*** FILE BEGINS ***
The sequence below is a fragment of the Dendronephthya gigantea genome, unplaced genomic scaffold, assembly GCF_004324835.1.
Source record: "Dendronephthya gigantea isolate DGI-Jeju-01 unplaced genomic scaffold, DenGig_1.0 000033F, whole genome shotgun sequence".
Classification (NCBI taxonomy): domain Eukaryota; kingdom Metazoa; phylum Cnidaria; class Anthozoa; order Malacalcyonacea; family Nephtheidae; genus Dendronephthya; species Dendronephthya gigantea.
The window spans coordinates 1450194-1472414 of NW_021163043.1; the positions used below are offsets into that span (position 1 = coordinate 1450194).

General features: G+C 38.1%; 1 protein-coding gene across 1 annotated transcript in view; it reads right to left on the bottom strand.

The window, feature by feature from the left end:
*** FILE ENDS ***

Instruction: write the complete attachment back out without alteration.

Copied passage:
The sequence below is a fragment of the Dendronephthya gigantea genome, unplaced genomic scaffold, assembly GCF_004324835.1.
Source record: "Dendronephthya gigantea isolate DGI-Jeju-01 unplaced genomic scaffold, DenGig_1.0 000033F, whole genome shotgun sequence".
Classification (NCBI taxonomy): domain Eukaryota; kingdom Metazoa; phylum Cnidaria; class Anthozoa; order Malacalcyonacea; family Nephtheidae; genus Dendronephthya; species Dendronephthya gigantea.
The window spans coordinates 1450194-1472414 of NW_021163043.1; the positions used below are offsets into that span (position 1 = coordinate 1450194).

General features: G+C 38.1%; 1 protein-coding gene across 1 annotated transcript in view; it reads right to left on the bottom strand.

The window, feature by feature from the left end: